I went outside this morning to begin my prayers among the trees. The beech has turned yellow-brown; the ash still holds its colour. The rain falls mildly, melody from thousands of leaves.
The Hasidim had a genius for creative misreading whenever they sensed an opportunity to reveal a hidden depth in Scripture. ‘Make a window in the ark,’ God tells Noah. But the Hasidic masters didn’t take the verse that way. The term for ark, tevah, can also mean ‘word’. ‘Make a window in your words,’ they therefore taught: ‘Pray in such a way that it lets the light into your soul’.
I’ve been asked to pray for many outcomes, for people in many and varied situations. I shouldn’t really say ‘people’, since last week I was asked to include a healing prayer for a cat with a broken leg. I did. It was simpler than the request which came through the synagogue office many years ago to perform an exorcism on a cat possessed by evil spirits. I didn’t. I had no idea how.
Of course, I pray for outcomes. Who wouldn’t, when someone we love is ill or in great pain, when we hear accounts of hungry children, when war threatens?
I pray now, as electioneering commences, that whatever government comes into office will be led with integrity, rule without bigotry, focus on the issues which truly matter to humanity and life, and be guided by the values of justice and compassion.
But, I believe, the essence of prayers is not asking. Rather, it is listening. I often think in terms of ‘praying with’, rather than ‘praying for’. I recall bedsides by which I’ve sat in so many of London’s hospitals, The Royal Free, Barnet General, UCH, the North London Hospice. By ‘praying with’ I don’t chiefly mean saying the words or singing a melody together. The ‘with’ is not chiefly about sharing the page in the prayer book or being in the same physical place, but rather about being together in the heart’s space. Prayer, the rabbis taught, is avodah shebalev, heart’s work. It brings our consciousness together with life; it paces it at life’s service.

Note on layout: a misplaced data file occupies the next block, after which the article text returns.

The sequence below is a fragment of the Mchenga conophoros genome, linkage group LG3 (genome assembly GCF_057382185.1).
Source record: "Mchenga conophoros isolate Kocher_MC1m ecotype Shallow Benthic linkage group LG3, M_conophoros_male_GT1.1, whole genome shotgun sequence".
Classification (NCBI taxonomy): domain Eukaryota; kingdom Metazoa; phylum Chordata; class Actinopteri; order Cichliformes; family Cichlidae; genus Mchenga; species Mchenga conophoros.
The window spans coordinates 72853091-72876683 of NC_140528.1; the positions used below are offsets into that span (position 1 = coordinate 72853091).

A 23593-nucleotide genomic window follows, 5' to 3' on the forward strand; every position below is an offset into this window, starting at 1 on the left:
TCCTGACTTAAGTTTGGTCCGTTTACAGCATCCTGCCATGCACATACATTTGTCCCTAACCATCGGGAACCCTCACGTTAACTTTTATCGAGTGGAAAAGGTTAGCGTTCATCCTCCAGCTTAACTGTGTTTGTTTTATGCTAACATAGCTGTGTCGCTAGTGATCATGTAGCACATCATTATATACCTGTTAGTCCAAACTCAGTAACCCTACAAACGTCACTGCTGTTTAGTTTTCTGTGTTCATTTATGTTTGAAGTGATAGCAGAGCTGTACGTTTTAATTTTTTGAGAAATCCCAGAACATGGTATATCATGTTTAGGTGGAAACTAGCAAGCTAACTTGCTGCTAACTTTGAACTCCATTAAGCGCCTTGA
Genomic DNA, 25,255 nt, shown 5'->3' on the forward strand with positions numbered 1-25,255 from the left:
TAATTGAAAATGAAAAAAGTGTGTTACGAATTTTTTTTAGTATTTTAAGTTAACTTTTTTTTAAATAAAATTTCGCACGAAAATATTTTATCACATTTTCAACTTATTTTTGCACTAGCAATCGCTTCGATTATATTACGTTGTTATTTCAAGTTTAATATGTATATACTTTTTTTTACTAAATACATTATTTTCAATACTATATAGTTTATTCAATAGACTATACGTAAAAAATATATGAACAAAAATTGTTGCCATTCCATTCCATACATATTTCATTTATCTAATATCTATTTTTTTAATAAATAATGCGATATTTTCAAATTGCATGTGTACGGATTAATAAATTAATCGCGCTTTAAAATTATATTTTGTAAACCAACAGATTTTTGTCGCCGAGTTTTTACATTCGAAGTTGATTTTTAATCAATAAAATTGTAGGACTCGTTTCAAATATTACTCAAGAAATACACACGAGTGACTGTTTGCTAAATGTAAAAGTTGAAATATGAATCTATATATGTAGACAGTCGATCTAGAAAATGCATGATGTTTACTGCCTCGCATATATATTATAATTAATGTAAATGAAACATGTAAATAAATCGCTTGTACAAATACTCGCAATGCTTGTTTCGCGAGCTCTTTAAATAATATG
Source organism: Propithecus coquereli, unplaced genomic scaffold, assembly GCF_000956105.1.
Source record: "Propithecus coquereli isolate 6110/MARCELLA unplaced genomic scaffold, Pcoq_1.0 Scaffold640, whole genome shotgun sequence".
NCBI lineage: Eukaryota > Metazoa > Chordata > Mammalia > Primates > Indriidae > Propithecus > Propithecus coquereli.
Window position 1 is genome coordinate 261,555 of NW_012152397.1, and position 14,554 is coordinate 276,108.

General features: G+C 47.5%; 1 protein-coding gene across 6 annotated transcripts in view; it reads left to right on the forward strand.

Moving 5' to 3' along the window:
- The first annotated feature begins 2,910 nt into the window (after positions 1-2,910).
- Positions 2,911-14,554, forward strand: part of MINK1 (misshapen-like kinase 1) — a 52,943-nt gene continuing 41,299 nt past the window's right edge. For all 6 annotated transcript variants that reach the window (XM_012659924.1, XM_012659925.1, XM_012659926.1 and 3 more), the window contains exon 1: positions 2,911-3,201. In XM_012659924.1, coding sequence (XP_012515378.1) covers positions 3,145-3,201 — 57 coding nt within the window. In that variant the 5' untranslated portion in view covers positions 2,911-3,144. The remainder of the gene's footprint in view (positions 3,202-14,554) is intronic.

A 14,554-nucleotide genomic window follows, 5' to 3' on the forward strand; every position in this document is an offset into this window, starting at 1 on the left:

That, too, is why I often prefer to pray outdoors. The birds, the leaves, the dog watching and waiting, are simplifications. ‘Echad’, they say; ‘Be at one with the oneness of God’. Except that they don’t say. There are no words; rather they, we, participate together in the quiet of the spirit which transverses all things. ‘Prayer is the life of all the worlds,’ wrote the first Chief Rabbi of what was then Mandate Palestine, Abraham Isaac haCohen Kook. I wonder if this is what he meant.
Even in a space with five hundred people one senses when such togetherness, such energy is present, in the shared melodies, in the awareness which no one articulates but everyone senses that something which transcends us fills our hearts, dispelling the petulant distractions of our busy, fussing minds.
None of this, however, is an excuse for avoiding action, a contemplative alternative to commitment on the level of doing and striving.
On the contrary, prayer leads to action. If we listen to life, hold life’s cry as well as life’s stillness in our consciousness, how can we not devote ourselves to caring and to healing?